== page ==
Web Conferencing Isnt Exactly Collaboration
At next weeks Collaboration Technology Conference in New York, one session is titled "Conferencing Applications: Are They Becoming Commodities?"
The answer is a resounding yes. There are literally hundreds of appliances, applications and service options available for buyers who dont want to use WebEx or Microsoft Live Meeting, the frontrunners in the Web conferencing arena.
But to my mind, a more important question is: Why is Web conferencing even considered a collaborative technology? After all, 99 percent of the time, the actual application of Web conferencing technology is about feeding and consuming information, not jointly manipulating it.
Certainly, screen sharing has its place as a means of letting a couple of people work on a document simultaneously. But when people work together, most work asynchronously. In fact, as demands on our time increase and collaborators become more geographically dispersed, opportunities for lengthy synchronous collaboration become more and more scarce.
Instead, investment in collaboration should be happening at a workflow level, where higher-level tools and Web services make it easier for nontechnical types to build and use applications around everyday tools. Good examples of this concept can be found in Workshares Workshare Professional 4.0 and NextPages NextPage 1.5.
Both of these rely primarily on Microsoft Word and Outlook for managing group document editing, so users rely on the tools they already use. Versioning follows the documents and presentation of changes works well. Another component that would be a nice addition to make Workshare and Outlook more Web-aware is the ability to store documents in a Web-based document management system, with the document management systems publishing options available from directly within the content authoring application, be it Word or Excel.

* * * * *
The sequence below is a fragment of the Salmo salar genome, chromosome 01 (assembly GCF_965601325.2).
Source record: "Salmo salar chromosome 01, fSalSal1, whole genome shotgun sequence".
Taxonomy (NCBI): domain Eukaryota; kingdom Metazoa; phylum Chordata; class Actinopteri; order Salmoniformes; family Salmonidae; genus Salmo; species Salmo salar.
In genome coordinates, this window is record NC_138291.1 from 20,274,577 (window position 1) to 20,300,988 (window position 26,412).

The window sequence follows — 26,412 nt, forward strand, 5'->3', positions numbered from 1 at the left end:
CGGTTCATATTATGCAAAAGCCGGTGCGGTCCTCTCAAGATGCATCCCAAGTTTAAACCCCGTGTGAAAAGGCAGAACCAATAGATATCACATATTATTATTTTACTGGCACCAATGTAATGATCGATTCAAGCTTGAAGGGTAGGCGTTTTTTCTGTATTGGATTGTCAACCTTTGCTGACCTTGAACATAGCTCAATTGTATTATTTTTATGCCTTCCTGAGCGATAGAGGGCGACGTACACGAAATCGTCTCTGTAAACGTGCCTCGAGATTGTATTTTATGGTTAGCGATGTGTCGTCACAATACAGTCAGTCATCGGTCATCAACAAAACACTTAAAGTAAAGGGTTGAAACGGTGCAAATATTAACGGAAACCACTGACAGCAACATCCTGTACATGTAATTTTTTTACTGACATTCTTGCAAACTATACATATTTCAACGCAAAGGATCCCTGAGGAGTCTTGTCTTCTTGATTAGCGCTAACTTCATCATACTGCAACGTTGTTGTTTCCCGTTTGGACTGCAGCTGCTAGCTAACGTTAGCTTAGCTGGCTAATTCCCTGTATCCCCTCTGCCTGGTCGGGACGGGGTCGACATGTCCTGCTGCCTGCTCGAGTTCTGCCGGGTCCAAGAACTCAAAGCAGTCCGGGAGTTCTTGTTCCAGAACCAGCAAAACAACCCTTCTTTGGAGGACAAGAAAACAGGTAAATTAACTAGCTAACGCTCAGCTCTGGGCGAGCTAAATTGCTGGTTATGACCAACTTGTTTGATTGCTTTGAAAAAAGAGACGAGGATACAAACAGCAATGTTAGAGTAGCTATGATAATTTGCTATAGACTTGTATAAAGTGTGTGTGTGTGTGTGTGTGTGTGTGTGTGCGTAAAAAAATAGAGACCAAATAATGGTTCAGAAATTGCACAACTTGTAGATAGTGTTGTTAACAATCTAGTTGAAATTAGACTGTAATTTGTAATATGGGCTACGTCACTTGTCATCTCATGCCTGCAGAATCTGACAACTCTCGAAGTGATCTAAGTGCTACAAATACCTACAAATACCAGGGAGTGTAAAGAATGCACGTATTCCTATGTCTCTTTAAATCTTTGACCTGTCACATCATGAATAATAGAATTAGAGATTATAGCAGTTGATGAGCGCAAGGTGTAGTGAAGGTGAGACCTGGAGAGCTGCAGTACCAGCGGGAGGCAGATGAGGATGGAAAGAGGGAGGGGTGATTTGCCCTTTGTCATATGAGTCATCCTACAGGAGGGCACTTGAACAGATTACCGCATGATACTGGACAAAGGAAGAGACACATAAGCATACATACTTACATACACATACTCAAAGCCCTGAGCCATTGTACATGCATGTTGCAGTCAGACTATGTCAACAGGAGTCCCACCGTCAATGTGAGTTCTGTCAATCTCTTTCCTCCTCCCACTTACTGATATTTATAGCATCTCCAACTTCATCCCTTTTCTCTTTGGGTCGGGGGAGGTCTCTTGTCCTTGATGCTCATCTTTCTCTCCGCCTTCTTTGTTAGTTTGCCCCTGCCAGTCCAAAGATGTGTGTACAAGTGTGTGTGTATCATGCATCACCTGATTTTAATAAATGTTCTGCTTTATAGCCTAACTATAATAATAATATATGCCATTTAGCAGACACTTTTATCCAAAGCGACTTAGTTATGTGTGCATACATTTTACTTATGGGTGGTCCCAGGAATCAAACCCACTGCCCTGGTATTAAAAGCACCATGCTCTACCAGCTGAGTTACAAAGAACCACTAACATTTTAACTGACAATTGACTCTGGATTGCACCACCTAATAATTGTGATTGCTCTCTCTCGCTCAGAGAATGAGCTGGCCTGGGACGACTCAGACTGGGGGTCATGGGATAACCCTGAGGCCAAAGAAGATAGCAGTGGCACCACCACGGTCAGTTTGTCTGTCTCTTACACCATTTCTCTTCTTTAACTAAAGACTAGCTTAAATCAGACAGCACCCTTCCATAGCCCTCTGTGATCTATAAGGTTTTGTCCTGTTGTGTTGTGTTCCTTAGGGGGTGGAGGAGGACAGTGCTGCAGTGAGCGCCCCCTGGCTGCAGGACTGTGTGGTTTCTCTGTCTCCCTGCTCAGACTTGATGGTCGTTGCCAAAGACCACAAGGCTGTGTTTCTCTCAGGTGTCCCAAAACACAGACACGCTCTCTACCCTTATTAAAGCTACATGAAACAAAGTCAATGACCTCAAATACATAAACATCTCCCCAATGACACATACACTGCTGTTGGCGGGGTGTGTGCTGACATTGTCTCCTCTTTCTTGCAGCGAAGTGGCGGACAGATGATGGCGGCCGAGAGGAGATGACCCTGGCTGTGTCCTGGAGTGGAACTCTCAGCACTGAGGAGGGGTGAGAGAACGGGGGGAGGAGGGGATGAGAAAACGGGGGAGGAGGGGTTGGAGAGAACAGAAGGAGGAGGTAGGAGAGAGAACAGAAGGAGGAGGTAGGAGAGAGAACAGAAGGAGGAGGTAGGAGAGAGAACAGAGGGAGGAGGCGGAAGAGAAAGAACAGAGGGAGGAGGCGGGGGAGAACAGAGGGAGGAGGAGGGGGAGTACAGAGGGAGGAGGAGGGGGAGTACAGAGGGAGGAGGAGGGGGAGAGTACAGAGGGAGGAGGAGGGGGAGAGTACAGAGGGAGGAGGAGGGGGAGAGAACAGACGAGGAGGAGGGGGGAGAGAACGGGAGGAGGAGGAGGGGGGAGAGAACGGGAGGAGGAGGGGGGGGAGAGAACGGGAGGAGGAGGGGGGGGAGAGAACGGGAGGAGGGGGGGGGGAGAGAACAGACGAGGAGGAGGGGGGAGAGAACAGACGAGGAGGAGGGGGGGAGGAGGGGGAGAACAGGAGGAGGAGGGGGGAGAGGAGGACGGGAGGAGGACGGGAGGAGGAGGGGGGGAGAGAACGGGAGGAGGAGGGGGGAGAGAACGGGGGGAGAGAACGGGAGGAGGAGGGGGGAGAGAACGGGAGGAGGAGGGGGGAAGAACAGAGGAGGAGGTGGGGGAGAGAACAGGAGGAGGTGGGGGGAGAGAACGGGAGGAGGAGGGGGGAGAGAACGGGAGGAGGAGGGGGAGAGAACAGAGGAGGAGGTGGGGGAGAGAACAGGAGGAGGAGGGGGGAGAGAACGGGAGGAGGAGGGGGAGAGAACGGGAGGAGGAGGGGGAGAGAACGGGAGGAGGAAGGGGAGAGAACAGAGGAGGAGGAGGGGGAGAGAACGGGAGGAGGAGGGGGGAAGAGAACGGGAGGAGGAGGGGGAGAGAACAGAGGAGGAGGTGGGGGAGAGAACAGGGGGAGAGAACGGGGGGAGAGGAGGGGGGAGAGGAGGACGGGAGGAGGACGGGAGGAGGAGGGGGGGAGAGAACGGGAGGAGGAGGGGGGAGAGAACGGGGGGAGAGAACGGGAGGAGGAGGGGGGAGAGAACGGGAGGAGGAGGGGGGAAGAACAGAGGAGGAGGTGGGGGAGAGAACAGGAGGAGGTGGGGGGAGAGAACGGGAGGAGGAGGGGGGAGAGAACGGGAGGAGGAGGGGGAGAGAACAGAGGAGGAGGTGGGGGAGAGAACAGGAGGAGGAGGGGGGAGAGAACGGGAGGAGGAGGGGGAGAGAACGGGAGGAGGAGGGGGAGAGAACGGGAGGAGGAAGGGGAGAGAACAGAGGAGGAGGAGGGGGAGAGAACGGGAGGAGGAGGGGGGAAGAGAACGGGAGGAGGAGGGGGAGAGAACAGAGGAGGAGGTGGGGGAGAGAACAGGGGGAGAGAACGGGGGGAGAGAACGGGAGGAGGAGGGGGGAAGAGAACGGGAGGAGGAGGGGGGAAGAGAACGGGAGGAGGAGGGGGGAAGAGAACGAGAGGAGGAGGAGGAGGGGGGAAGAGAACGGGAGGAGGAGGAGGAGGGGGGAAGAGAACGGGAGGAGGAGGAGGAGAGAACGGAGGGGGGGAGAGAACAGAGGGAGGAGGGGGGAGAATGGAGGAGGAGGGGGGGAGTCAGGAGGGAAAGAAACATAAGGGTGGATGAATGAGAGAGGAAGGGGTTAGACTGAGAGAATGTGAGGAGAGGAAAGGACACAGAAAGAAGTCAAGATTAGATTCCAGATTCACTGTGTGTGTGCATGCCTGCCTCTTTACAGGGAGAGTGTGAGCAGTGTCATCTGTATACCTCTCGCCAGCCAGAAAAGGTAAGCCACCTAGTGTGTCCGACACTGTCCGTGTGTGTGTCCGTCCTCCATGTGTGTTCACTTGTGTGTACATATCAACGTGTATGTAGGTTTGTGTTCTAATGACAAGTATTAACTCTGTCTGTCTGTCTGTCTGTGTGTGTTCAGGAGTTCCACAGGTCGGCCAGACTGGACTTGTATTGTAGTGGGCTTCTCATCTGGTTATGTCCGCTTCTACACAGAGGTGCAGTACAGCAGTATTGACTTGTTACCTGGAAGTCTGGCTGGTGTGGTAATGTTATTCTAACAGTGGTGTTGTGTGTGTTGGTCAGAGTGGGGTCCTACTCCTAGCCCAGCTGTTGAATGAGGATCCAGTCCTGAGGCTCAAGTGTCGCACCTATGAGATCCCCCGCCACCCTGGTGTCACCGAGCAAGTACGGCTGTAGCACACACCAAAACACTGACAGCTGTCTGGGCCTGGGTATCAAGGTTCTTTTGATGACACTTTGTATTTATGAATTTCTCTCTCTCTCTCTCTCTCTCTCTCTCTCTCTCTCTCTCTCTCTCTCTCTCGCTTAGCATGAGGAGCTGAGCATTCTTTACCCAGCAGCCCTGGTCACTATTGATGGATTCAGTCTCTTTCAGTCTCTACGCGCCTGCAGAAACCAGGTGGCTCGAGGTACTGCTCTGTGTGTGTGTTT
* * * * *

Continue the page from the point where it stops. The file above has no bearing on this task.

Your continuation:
It shouldnt matter whether users use a browser or the native application to access a document. Taking this another step forward, there should be no obstacles that prevent two people at different locations from jointly editing a document.
Tools such as XFormxs Conferral 1.0 allow users to initiate such a joint editing session, albeit via a screen-sharing Web conference, from directly within an application. This technology would be an excellent embedded tool within a broader document workflow application. When under deadline pressure, sometimes joint editing will be an important option, provided it works in the context of broader document management procedures.
I dont mean to completely dismiss the idea of Web conferencing: It certainly has an important role. I welcome commoditization to drive down pricing and make conferencing products more broadly accessible. In fact, applying the same principle of using the application at hand, rather than a service, makes sense.
Advanced Realitys Jybe launches a Web conference directly from the browser through a plug-in as well. There isnt a secondary step of going to a service or other application to schedule or configure a Web conference. Advanced Reality provides the service that manages connections, or a company could buy a server and host a session internally, in a way that is transparent to the usersomething Id like to see more of in the future.
eWeek Labs Technical Analyst Michael Caton can be reached at email@example.com.
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